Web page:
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Sometimes people want to start buying shares, do not make a move and then bore their mates claiming that they almost made a killing.

Spotting a good business, though, is not the same as spotting a great investment opportunity — and then acting on it!

If I had never invested in the stock market before and wanted to start buying shares, here are five questions I would ask about any potential share purchase I was eyeing. I still use them as an experienced investor.

1. How big is the customer market?

Selling low-priced items to just a few customers is not the way for a business to thrive.

A business might not need lots of customers, if the unit price is high enough (Rolls-Royce (LSE: RR) is an example).

But I think a business needs a certain financial size of total customer demand to succeed at scale, both now and in the future.

2. What sets the company apart from rivals?

A big market is not necessarily a profitable one, though.

In fact, the opposite can be true: a large, growing market can attract lots of participants, pushing down selling prices. That is exactly what Tesla and other electric vehicle makers are wrestling with right now.

So I look for a competitive advantage that can help set a company apart from its rivals and charge a premium price. Rolls-Royce has thousands of engines flying right now and is expected to do so for decades. It built them, so it is the obvious choice to service them.

Whether it is customer base, brand, technology, or something else, a competitive advantage matters. Think of Apple: it has all three of those.

3. Show me the money

A competitive advantage on its own would not tempt me to start buying shares in a company, though. I also look to see if it can convert that advantage into a strong business model too.

When civil aviation demand is strong, Rolls-Royce tends to do fairly well. Yet during the pandemic it incurred huge losses (£3.1bn in 2020 alone, for example). A key weakness in Rolls-Royce’s business model is that when planes stop flying, its earnings tend to plummet.

Compare that to National Grid: come what may, power distribution demand is pretty resilient.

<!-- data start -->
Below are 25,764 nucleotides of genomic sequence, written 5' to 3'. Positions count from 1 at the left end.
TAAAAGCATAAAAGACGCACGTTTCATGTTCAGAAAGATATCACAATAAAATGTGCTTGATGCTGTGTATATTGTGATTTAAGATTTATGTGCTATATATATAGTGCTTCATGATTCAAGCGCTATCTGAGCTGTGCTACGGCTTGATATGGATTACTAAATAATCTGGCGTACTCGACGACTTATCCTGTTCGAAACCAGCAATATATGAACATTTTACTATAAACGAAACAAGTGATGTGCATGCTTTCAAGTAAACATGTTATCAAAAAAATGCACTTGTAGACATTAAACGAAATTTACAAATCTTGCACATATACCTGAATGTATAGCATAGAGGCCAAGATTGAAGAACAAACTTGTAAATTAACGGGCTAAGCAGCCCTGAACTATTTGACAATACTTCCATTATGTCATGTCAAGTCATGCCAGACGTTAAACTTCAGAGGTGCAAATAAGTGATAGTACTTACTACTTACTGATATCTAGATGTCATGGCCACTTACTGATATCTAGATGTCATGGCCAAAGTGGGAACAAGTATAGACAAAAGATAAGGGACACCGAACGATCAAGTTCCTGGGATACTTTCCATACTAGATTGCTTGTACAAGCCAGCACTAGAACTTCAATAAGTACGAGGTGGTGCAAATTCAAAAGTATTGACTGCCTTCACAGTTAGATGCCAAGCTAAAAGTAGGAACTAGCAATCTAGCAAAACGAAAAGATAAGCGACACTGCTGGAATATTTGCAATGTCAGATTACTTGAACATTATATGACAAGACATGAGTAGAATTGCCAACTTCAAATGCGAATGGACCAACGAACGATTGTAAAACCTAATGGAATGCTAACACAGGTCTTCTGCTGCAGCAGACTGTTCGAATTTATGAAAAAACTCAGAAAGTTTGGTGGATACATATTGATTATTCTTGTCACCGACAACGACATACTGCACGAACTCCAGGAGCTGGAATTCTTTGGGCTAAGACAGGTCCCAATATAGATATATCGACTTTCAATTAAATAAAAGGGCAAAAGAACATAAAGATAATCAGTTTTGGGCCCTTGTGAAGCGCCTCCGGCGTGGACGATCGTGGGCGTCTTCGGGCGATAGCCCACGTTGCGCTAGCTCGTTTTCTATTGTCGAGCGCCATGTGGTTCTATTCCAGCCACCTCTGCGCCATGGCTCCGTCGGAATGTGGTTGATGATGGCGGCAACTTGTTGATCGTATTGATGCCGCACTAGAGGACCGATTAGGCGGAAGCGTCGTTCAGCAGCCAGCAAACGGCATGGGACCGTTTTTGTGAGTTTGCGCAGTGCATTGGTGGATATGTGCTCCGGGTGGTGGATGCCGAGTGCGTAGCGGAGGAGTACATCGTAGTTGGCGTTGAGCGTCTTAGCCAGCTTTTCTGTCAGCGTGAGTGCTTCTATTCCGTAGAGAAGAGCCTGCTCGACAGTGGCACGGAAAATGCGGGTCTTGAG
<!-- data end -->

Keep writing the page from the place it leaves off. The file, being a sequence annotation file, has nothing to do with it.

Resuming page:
4. What’s on the balance sheet?

National Grid has another attraction: its dividend yield is 5.3%.

So if I was to start buying shares by putting £100 into National Grid, I ought to earn £5.30 annually in dividends if it maintains its payout.

There are two reasons that would not be my move.

First, diversification is an important risk management strategy. So I would not start buying shares by investing in just one. On top of that, I do not like National Grid’s £44bn net debt. Servicing that could lead to a dividend cut in future.

Before investing, I always look at a company’s balance sheet.

5. Does the valuation leave space for share price growth?

Even if I find a great company, I only buy its shares if I judge their price to be attractive. Otherwise, the business might grow yet the share price can fall.

Getting started

Applying those criteria, if I was ready to start buying shares I felt met all five criteria, I would set up a Stocks and Shares ISA or share-dealing account and make my market move!


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Hello, My name is Prem Singh. I'm a founder and technical writer. Talking about education, I am an engineering graduate. I enjoy learning new techniques and sharing my knowledge with others. Extreme foodie, world traveler, and history buff. I'm the author of MarketCapitalworld. I enjoy anticipating and pre-empting changing web trends, user behavior, and habits. At MarketCapitalWorld, I ask that you continue to support us in this manner, and I will continue to provide you with new information.

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